As I write to you I just want you to know how much I love you. You kind of know how much God loves you but are still a bit suspicious that you don't need to actually DO anything to earn it. You're still very suspicious about other people loving (or even liking) you just as you are. I wish you could just see how precious you are. I think if you really knew this it would help with everything else, except perhaps the email address.

OK, OK...I've got to go get on with my exciting life as a 30-year-old. Honestly, you're going to love it. Now, take one last swig of your latte and get on with your writing and dreaming. :)


I can't wait to read what other people write to their 16-year-old selves! Please add your link on the LinkyTools below.

Friday, 20 August 2010

Friday Buoy: Visual and Emotional Feast

I'm not sure if you're the type of person who cuts things out of magazines and then holds onto them for years, but I am. In 2005 I was so enamored by these photos by Tim Walker from the July Vogue UK that I ripped the pages out and squirreled them away. Every once in a while I come across them and still swoon. I'd love to do something with reams of ribbons as pictured below but have yet to come up with a practical project. I'm not sure how Dan would feel if I started draping ribbons around our bathroom.

A more recent discovery (this morning!) is this Just around midnight wallpaper from designer Elli Pop. Again, I have no practical use for it so I'll just look at it for the time being.

Here are a few other good things I've been getting stuck into:

  •  Inspiring craftivism story about quilting for a cause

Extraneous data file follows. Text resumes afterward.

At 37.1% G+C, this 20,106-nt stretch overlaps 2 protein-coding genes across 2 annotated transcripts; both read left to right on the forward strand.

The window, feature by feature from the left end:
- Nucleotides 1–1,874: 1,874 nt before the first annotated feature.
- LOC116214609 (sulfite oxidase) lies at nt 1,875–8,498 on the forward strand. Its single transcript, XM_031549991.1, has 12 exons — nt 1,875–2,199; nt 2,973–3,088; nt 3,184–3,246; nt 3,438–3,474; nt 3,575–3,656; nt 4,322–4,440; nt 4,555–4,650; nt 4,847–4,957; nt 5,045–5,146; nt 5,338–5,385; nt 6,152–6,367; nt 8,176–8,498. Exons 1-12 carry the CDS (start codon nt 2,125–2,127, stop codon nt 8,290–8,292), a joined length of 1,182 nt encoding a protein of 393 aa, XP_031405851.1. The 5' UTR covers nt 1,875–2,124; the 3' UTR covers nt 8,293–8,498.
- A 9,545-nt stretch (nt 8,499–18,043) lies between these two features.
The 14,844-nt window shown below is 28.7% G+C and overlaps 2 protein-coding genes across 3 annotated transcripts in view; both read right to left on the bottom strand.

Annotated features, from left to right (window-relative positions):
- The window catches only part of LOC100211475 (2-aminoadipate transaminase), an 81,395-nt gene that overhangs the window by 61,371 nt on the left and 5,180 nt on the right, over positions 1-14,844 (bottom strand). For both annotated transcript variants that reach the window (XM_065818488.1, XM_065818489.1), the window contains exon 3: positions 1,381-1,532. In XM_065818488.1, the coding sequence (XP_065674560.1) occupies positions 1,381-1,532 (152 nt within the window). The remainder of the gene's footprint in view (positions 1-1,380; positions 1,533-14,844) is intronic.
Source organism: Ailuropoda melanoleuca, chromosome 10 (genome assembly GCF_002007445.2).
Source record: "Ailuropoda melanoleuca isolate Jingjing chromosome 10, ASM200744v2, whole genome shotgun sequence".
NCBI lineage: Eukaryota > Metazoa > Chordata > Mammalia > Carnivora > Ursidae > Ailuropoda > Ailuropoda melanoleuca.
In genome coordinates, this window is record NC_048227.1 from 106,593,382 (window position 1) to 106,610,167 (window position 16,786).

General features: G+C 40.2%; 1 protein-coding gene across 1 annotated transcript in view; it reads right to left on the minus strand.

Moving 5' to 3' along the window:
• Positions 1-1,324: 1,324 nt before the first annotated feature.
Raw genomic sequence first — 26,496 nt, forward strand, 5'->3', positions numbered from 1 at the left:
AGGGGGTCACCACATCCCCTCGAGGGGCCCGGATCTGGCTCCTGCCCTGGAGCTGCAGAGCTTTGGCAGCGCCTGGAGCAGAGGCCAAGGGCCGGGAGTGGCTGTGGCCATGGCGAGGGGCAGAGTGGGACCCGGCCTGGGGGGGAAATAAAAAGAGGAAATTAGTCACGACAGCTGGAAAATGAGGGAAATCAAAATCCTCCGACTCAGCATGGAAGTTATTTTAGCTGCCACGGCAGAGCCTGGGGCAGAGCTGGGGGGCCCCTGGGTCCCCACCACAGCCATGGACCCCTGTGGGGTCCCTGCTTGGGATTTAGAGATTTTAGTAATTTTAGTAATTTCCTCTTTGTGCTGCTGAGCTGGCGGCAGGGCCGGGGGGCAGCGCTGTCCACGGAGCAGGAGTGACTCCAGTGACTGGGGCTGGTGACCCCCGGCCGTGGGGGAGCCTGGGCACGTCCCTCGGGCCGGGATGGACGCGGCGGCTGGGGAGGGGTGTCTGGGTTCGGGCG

• Drops Like Stars -- an amazing coffeetable book from Rob Bell about suffering and creativity.
  • Message from an Unknown Chinese Mother by Xinran. The only problem with this book about what it's like for Chinese women to have to give up their daughters for adoption is I can't stop crying when I read it. But it's worth it and I highly recommend it.
Hope you have a good weekend! What's been keeping you afloat this week?

***By the way, don't forget to write out your letters to your 16-year-old self this weekend. We'll post them on Tuesday and I'll provide a place here to link to your blog. Can't wait to see all the wisdom we come up with. :) 

Wednesday, 18 August 2010

College classes that would have been useful

I'm incredibly thankful to call Pepperdine (above) my alma mater. Studying on the shores of Southern California = not too shabby. But beachside degrees come at a cost, one I'm anxious to pay off as quickly as possible.

One of my Pepperdine friends is due to finish her loan repayments soon and I'm thrilled for her. I'd be right behind her had the British pound not conveniently tanked  the moment I started earning money in the UK! Oh well.

Lately I've been going through a box of stuff I'd stored at my parents house filled with all sorts of bounty -- photos,  the 50 folded Japanese paper cranes handcrafted for the wedding that never actually left my house and notes from college classes. Before sending them to the recycle bin I flipped through the course notes from my African Foreign Policy and International Ethics classes and thought that they were actually somewhat helpful for what I've gone on to do. Other classes, like Tudor and Stuart England and Japanese Tea Ceremony were interesting but ultimately not useful in the day-to-day.

As I was procrastinating last week I made a list of college classes that I wished I would have taken, to really milk Pepperdine for all it's worth. These are based on lessons that I've learned since leaving university that would have served me well much earlier. Most of them aren't offered in the course catalog, but I think they should be. Here goes...